I tell them what to do, I tell them when it must be done by, and I tell them how to do it. If I don’t, it could go wrong. We cannot risk missing a deadline or missing key information. People’s health could be at stake, and that means people’s lives could be at stake. The risk is far too high, and I am not willing to take chances. Although I trust that my fellow nurses know what they are doing, it’s easier to tell them what their task is because I trust that they’ll get that particular task done.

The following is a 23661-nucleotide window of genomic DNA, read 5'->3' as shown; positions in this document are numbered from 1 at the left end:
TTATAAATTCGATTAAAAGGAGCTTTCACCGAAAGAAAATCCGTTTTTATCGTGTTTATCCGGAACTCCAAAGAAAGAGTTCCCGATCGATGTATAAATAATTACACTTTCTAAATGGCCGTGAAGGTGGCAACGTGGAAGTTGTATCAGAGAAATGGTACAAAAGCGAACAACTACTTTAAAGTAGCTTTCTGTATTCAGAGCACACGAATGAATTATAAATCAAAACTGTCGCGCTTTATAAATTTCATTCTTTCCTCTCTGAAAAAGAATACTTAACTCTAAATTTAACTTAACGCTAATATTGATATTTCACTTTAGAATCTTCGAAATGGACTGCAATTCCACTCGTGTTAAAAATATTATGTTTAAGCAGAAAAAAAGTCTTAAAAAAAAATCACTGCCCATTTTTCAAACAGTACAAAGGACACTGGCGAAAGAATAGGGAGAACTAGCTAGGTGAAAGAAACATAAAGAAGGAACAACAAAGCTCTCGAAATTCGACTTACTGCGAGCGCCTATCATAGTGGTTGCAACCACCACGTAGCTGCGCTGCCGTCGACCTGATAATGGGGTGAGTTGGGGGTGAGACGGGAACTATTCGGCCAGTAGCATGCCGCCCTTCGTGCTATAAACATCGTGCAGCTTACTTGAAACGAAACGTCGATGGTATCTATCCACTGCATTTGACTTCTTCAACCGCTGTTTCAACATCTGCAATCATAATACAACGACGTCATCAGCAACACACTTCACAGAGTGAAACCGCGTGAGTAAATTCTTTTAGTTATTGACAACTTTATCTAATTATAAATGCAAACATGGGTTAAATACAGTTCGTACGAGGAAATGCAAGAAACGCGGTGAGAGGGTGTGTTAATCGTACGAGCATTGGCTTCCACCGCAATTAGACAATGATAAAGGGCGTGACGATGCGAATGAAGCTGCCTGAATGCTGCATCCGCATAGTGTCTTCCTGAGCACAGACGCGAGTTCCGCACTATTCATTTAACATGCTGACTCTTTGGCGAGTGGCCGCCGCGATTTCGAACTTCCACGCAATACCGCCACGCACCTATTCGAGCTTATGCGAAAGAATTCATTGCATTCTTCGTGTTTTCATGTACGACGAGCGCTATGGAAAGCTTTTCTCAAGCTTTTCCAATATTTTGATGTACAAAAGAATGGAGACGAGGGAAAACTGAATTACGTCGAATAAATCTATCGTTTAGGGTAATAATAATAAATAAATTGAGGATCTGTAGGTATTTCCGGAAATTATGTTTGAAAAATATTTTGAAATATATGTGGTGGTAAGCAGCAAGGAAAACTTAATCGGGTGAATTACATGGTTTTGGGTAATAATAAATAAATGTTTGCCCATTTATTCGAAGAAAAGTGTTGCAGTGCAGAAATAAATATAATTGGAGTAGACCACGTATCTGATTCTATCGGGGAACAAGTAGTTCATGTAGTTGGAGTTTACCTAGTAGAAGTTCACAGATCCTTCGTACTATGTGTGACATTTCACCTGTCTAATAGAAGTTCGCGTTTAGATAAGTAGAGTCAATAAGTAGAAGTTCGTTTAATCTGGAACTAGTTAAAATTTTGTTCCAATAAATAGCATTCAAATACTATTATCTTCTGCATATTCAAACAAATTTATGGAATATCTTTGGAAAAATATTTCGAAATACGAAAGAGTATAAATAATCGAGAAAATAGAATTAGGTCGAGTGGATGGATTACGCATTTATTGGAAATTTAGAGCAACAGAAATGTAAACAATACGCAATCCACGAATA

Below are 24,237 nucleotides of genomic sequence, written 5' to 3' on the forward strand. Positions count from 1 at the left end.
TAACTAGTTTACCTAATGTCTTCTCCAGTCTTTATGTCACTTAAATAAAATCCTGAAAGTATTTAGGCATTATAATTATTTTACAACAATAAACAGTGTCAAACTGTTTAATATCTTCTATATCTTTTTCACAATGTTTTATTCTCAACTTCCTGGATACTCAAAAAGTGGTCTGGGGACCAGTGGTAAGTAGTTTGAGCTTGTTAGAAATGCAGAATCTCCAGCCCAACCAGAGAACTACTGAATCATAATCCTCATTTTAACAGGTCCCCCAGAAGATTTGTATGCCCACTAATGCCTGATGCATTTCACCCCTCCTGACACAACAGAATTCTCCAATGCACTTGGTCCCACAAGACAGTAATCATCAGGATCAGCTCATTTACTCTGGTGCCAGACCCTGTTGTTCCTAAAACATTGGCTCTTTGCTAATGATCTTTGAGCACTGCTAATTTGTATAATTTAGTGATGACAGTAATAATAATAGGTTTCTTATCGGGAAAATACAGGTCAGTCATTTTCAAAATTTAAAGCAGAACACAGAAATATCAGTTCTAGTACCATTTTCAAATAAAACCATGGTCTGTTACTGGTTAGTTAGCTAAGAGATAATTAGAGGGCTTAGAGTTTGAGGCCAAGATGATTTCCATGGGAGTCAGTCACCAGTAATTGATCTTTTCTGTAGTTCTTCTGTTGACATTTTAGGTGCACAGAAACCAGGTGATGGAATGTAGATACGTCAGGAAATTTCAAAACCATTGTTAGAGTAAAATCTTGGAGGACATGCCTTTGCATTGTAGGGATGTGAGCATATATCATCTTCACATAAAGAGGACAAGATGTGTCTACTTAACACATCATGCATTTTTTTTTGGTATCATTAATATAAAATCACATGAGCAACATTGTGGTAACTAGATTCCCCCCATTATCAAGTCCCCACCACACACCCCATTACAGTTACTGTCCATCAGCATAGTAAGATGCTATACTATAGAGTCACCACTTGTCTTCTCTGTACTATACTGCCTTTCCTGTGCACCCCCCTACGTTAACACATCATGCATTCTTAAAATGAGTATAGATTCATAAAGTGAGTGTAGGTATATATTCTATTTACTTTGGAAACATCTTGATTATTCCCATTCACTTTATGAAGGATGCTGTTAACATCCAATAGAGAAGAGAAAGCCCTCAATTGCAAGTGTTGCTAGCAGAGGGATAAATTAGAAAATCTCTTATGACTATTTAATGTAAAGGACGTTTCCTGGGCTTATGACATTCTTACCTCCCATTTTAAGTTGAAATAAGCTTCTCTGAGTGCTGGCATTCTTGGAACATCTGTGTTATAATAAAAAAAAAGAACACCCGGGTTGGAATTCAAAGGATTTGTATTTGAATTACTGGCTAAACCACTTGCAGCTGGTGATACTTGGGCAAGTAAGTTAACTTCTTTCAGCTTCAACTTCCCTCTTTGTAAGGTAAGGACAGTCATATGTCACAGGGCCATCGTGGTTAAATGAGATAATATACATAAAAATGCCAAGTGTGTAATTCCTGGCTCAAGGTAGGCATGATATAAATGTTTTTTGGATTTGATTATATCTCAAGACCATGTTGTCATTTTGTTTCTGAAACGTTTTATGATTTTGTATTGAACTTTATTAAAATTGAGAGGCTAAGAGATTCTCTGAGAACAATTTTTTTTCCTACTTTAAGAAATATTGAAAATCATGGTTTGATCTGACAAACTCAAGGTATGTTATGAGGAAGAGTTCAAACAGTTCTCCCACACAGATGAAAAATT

Hospitals and healthcare facilities are clean, or at least, they look the part. My nursing staff is organized, just the way the building is organized. We’re clean. Because of our autocratic system, there is a lot being done, and it’s productive. Productive is good. We want to get people up and running in a jiffy. We want to do our jobs as nurses. This organization system allows us to do our jobs with the most positive outcome.
When someone doesn’t do their work, it’s easier to catch up on because I’ll know that person’s task, and either I, or someone who is willing to do such a thing, will back it up. An autocratic leadership style may not be the most fun, but it’s the one that will get the job